In a darkened, hangar-like space inside MIT's Building 41, a small, Roomba-like robot is trying to make up its mind. Standing in its path is an obstacle — a human pedestrian who's pacing back and forth. To get to the other side of the room, the robot has to first determine where the pedestrian is, then choose the optimal route to avoid a close encounter. As the robot considers its options, its "thoughts" are projected on the ground: A large pink dot appears to follow the pedestrian — a symbol of the robot's perception of the pedestrian's position in space.

Why plants don't get sunburn

Posted: 29 Oct 2014 09:45 AM PDT

Plants rely on sunlight to make their food, but they also need protection from its harmful rays, just like humans do. Recently, scientists discovered a group of molecules in plants that shields them from sun damage. Now scientists report on the mechanics of how these natural plant sunscreens work.

Microrockets fueled by water neutralize chemical and biological warfare agents

Posted: 29 Oct 2014 09:45 AM PDT

With fears growing over chemical and biological weapons falling into the wrong hands, scientists are developing microrockets to fight back against these dangerous agents, should the need arise. They have developed new spherical micromotors that rapidly neutralize chemical and biological agents and use water as fuel.

Liberal or conservative? Reactions to disgust are a dead giveaway

Posted: 29 Oct 2014 09:45 AM PDT

The way a person's brain responds to a single disgusting image is enough to reliably predict whether he or she identifies politically as liberal or conservative. As we approach Election Day, the researchers say that the findings come as a reminder of something we all know but probably don't always do: 'Think, don't just react.'

Cinema-like environment helps audiences become immersed in movies even when shown on cell phones

Posted: 29 Oct 2014 07:26 AM PDT

If the surroundings are designed to be sufficiently stimulating, even a simple computer screen is enough to generate an intense cinematic experience. After observing some 300 study subjects, researchers concluded that the angle of viewing does not play a vital role in the cinematic experience, thus disproving various hypotheses. According to the results of their study, the presence of so-called contextual visual cues plays a greater role in actually drawing viewers into a movie.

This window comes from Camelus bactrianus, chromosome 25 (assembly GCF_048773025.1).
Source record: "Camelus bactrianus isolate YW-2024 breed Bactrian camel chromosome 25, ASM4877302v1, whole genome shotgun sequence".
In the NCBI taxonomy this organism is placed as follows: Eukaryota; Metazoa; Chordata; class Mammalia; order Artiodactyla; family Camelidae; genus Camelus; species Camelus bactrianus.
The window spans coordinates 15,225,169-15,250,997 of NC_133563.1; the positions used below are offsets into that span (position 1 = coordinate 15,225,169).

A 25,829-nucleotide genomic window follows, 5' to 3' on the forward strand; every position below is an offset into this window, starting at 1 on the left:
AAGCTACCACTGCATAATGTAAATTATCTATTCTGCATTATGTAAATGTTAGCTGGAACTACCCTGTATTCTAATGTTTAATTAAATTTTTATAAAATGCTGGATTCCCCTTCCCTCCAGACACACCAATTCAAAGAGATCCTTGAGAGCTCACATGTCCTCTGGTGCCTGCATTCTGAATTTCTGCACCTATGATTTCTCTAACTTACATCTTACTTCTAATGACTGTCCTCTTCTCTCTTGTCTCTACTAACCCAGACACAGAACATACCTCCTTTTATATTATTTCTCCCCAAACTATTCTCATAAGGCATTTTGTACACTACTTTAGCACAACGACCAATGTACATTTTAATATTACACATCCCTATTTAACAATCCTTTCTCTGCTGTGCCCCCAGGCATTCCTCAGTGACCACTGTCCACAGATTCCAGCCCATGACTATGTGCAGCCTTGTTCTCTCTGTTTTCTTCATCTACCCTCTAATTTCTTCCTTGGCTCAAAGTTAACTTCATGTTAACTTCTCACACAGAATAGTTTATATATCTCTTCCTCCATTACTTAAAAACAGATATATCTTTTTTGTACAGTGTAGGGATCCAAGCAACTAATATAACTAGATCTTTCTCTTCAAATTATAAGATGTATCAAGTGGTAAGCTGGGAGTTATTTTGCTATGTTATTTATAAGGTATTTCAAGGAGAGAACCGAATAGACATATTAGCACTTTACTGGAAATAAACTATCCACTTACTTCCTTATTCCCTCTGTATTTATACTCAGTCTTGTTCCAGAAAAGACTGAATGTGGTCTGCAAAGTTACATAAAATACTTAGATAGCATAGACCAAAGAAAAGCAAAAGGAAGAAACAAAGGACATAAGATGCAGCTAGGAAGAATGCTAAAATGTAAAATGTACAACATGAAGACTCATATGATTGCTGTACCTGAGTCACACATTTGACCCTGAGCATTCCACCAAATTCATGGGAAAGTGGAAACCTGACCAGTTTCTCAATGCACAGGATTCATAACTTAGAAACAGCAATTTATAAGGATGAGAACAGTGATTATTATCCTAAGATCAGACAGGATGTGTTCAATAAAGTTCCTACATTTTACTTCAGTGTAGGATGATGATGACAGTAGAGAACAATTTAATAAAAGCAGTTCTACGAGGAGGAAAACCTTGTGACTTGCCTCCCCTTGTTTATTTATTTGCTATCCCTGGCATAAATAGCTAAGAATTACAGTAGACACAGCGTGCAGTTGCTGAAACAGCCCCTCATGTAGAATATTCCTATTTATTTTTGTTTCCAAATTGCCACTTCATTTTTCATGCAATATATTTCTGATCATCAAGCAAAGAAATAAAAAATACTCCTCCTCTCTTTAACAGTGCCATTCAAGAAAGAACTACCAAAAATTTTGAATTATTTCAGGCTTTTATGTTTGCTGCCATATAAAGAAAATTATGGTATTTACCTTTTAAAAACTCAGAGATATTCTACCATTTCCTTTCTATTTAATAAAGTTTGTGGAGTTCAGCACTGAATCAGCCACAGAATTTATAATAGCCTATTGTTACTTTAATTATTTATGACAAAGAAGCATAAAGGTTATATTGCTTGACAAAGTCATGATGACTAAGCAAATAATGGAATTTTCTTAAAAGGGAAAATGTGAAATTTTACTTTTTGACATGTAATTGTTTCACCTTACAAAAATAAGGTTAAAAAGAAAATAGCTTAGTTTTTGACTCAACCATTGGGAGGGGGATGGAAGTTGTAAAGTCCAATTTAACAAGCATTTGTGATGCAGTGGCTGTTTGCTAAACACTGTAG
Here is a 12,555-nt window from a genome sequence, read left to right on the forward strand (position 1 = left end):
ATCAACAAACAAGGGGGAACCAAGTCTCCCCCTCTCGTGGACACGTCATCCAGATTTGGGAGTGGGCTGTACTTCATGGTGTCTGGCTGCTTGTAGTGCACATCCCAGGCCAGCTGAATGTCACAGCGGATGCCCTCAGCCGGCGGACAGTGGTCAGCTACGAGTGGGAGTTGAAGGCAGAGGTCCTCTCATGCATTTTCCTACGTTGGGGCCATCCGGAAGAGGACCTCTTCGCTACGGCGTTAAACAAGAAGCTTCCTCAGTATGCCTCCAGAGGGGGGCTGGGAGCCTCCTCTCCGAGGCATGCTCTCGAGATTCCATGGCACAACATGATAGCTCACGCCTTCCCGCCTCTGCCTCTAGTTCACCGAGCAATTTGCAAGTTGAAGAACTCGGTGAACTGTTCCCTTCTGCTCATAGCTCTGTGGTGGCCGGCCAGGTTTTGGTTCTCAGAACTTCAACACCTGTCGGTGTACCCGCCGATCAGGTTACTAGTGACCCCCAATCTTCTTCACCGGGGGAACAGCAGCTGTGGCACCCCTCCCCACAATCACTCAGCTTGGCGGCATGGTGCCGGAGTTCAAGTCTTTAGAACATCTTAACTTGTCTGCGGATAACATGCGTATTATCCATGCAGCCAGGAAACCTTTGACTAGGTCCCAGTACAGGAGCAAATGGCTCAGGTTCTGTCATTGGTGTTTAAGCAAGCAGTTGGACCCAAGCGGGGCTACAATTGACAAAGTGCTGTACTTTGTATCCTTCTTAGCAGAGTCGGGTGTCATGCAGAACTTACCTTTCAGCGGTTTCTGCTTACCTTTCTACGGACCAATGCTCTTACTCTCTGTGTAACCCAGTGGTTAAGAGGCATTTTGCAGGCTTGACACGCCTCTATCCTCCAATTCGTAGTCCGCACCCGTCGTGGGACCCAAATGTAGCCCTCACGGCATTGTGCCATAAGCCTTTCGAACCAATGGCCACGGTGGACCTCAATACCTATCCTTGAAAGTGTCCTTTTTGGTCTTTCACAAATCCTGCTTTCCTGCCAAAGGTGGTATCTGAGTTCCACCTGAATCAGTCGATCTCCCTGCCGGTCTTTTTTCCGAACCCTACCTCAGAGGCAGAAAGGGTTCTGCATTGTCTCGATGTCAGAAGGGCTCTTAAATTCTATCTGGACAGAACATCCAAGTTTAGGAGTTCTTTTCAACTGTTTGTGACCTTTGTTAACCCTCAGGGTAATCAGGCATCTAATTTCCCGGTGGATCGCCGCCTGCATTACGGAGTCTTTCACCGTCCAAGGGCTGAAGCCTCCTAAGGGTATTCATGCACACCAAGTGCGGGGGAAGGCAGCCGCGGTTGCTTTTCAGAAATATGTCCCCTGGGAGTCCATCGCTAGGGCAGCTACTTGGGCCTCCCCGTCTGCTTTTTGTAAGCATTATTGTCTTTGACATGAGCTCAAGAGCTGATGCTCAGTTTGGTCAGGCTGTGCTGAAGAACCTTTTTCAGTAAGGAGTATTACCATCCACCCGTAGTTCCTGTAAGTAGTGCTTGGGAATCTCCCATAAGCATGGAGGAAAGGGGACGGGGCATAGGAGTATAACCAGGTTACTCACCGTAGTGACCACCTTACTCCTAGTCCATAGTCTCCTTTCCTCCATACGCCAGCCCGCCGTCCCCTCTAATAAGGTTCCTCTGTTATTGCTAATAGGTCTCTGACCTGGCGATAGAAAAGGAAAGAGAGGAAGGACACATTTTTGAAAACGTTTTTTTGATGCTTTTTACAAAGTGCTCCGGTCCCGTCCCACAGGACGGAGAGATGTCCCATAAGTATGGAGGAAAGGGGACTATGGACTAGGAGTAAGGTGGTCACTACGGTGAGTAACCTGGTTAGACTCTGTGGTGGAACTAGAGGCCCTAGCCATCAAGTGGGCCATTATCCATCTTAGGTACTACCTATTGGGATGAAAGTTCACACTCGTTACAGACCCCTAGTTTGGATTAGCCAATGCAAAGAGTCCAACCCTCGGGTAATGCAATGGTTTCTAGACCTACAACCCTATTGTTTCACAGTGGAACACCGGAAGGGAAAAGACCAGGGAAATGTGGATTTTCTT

Gentle caffeine boost for premature babies

Posted: 29 Oct 2014 06:54 AM PDT

Researchers have developed a UV-activated membrane which releases a gentle dose of medication to the skin of a patient. In future those who fear injections will be able to sleep soundly, as will premature babies too, since the new dosing technique will spare them additional stress.

5g networks: Futuristic communications for today's users

Posted: 29 Oct 2014 05:36 AM PDT

Devices that learn from our habits and help us to "think better", connect us to a friend just by thinking about them, or ensure continuing medical monitoring, will be a reality in 2020, thanks to the 5G technology.

Why some butterflies sound like ants

Posted: 29 Oct 2014 05:33 AM PDT

Ant nests can offer a lot to organisms other than just ants. They are well-protected, environmentally-stable and resource-rich spaces -- in many ways everything a tiny creature could ask for in a home. For the insects that squat inside ant nests, though, survival means finding ways to live with the ants -- by foiling the chemical cues ants use to distinguish friend from foe, for instance.

A battle for ant sperm

Posted: 28 Oct 2014 06:38 PM PDT

New research shows that sexual conflict between two ant species can drive an evolutionary battle, leading to competing adaptations in which female ants of one species manhandle sperm away from the unwitting males of a different species.